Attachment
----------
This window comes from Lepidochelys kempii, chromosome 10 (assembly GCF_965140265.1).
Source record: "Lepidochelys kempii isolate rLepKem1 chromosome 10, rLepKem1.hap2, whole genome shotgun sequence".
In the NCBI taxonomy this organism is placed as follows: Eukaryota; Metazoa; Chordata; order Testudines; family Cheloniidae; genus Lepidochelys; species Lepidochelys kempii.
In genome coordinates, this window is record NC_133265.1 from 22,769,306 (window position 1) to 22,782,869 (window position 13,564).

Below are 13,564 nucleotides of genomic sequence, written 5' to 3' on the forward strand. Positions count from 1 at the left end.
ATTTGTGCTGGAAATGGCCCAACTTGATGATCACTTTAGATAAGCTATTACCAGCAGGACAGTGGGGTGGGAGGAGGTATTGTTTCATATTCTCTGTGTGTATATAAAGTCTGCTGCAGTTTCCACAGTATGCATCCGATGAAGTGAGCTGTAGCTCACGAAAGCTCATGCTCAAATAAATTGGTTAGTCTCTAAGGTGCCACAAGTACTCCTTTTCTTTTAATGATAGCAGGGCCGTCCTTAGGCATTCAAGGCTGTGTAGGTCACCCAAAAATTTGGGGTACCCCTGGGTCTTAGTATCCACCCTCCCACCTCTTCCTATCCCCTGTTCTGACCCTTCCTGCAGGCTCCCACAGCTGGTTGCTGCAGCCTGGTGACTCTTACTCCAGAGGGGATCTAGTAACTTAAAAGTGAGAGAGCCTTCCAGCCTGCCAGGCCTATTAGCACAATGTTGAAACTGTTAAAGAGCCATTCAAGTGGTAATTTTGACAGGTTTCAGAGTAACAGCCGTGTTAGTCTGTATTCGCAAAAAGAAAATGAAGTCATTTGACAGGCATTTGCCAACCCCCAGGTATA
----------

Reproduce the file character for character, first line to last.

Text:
This window comes from Lepidochelys kempii, chromosome 10 (assembly GCF_965140265.1).
Source record: "Lepidochelys kempii isolate rLepKem1 chromosome 10, rLepKem1.hap2, whole genome shotgun sequence".
In the NCBI taxonomy this organism is placed as follows: Eukaryota; Metazoa; Chordata; order Testudines; family Cheloniidae; genus Lepidochelys; species Lepidochelys kempii.
In genome coordinates, this window is record NC_133265.1 from 22,769,306 (window position 1) to 22,782,869 (window position 13,564).

Below are 13,564 nucleotides of genomic sequence, written 5' to 3' on the forward strand. Positions count from 1 at the left end.
ATTTGTGCTGGAAATGGCCCAACTTGATGATCACTTTAGATAAGCTATTACCAGCAGGACAGTGGGGTGGGAGGAGGTATTGTTTCATATTCTCTGTGTGTATATAAAGTCTGCTGCAGTTTCCACAGTATGCATCCGATGAAGTGAGCTGTAGCTCACGAAAGCTCATGCTCAAATAAATTGGTTAGTCTCTAAGGTGCCACAAGTACTCCTTTTCTTTTAATGATAGCAGGGCCGTCCTTAGGCATTCAAGGCTGTGTAGGTCACCCAAAAATTTGGGGTACCCCTGGGTCTTAGTATCCACCCTCCCACCTCTTCCTATCCCCTGTTCTGACCCTTCCTGCAGGCTCCCACAGCTGGTTGCTGCAGCCTGGTGACTCTTACTCCAGAGGGGATCTAGTAACTTAAAAGTGAGAGAGCCTTCCAGCCTGCCAGGCCTATTAGCACAATGTTGAAACTGTTAAAGAGCCATTCAAGTGGTAATTTTGACAGGTTTCAGAGTAACAGCCGTGTTAGTCTGTATTCGCAAAAAGAAAATGAAGTCATTTGACAGGCATTTGCCAACCCCCAGGTATA